|SAN FRANCISCO CHRONICLE
S.F. GENERAL HOSPITAL
RENOVATION PLAN UNVEILED
Erin Allday, Chronicle Staff Writer
Wednesday, April 2, 2008
The city revealed Tuesday the first detailed look at the renovation of San Francisco General Hospital - an $887.4 million project that is set to go before voters in November.
The construction plans, presented in a 51-page report during a Health Commission meeting, include a nine-story building with 284 patient beds on the edge of the hospital campus.
The old hospital, with 252 beds, is considered seismically unsafe and under state law must be renovated or replaced by 2013. Under the plan presented to the commission it would remain standing, and would hold psychiatric beds, clinical laboratories and outpatient facilities, along with the cafeteria.
The project will go before the Planning Commission on April 10 for public comment. If a bond to pay for the renovations is approved by voters on Nov. 4, construction would start on the new building next summer. The hospital would be complete by 2015.
"This hospital is the anchor to our entire system of health care delivery," Mayor Gavin Newsom said during Tuesday's Health Commission meeting. "We have a historic chance to do something that will secure our future."
Newsom and health commissioners said they were pleased to see such an extensively detailed plan of the proposed hospital months before it will go before voters. The city spent $25 million studying renovation concepts and preparing the proposal.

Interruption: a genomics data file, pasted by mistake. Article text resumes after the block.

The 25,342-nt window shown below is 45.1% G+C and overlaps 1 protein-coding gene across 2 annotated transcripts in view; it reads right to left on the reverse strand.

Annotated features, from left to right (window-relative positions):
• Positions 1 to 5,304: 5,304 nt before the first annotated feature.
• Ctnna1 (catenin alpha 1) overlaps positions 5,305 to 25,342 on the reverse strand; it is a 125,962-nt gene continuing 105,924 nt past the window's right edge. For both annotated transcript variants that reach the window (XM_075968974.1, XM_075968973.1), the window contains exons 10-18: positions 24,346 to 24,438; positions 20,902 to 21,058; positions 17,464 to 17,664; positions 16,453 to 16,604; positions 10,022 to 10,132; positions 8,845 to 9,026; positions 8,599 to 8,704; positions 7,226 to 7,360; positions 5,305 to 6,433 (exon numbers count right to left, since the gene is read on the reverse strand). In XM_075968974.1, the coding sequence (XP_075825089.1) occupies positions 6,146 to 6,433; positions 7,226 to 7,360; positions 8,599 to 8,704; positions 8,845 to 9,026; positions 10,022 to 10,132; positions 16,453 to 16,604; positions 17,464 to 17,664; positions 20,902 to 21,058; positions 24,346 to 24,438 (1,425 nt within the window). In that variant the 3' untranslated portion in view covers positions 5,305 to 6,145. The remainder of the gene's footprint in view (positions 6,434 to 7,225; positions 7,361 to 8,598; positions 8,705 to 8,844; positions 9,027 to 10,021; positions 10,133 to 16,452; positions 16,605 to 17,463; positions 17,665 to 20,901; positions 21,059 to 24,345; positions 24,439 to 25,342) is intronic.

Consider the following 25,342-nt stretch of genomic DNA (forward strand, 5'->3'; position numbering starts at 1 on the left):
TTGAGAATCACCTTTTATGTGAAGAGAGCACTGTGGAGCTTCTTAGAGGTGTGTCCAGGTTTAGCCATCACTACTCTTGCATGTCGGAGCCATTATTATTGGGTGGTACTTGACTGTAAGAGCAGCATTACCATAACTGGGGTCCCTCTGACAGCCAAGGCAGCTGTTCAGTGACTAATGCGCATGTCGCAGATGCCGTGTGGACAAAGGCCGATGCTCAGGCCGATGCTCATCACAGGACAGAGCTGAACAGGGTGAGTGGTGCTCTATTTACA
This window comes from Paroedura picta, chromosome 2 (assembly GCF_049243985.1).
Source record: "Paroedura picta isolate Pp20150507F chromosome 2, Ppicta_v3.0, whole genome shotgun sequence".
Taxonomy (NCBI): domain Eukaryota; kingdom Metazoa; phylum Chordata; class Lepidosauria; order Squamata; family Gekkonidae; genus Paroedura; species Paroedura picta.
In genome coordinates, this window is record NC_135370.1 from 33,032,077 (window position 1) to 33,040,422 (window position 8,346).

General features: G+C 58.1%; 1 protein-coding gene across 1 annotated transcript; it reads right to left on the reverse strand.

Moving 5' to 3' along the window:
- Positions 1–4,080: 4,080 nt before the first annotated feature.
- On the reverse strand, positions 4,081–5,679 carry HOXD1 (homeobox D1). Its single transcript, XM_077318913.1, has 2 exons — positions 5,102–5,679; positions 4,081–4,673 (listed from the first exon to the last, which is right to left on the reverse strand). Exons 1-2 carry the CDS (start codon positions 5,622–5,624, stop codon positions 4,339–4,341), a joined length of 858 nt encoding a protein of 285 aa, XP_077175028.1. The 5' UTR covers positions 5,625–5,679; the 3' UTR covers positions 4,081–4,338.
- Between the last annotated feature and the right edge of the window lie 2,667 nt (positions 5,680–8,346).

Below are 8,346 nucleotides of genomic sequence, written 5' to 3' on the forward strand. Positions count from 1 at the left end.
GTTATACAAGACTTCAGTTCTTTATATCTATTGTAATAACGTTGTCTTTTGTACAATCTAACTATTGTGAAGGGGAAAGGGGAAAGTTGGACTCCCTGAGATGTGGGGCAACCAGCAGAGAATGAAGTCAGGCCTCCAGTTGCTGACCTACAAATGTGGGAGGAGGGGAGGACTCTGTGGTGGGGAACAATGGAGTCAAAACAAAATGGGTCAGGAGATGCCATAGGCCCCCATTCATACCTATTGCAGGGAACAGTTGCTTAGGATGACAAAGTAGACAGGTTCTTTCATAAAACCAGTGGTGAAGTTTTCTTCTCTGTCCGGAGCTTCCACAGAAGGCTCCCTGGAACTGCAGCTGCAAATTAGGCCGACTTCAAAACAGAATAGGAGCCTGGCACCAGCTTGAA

The goal, Newsom said, was to avoid a situation similar to a bond measure for Laguna Honda Hospital nine years ago. Voters at the time approved a
$299 million bond to rebuild the hospital, but the cost has more than doubled. The hospital is expected to be complete next year. Newsom said that the detailed San Francisco General plan makes the cost of the project clear, right from the start.
"We have a lot of angry people that don't trust us" after Laguna Honda, Newsom said. "Now we're asking them for close to a billion dollars.
"We're on the verge of resolving one of the city's greatest challenges. We must do what is right and principled."
Health Commission members said they are relieved to have the opportunity to plan the San Francisco General project so early. "We weren't allowed to plan Laguna Honda," said Commissioner David Sanchez Jr.
Under state law, all acute care hospitals must be seismically safe by 2013; if they have no plans to do that, they must close by the end of this year. Hospitals can ask for extensions on the 2013 deadline if they are in the process of renovating.
The new building, which would be located on Potrero Avenue between two current buildings, would be oval-shaped, with two large underground floors and a rooftop garden.
"San Francisco General is really the core of our health system," said Richard Hodgson, vice president of the San Francisco Community Clinic Consortium, which is endorsing the plan to rebuild the hospital. "Our clinics would not be able to survive without it."
E-mail Erin Allday at firstname.lastname@example.org.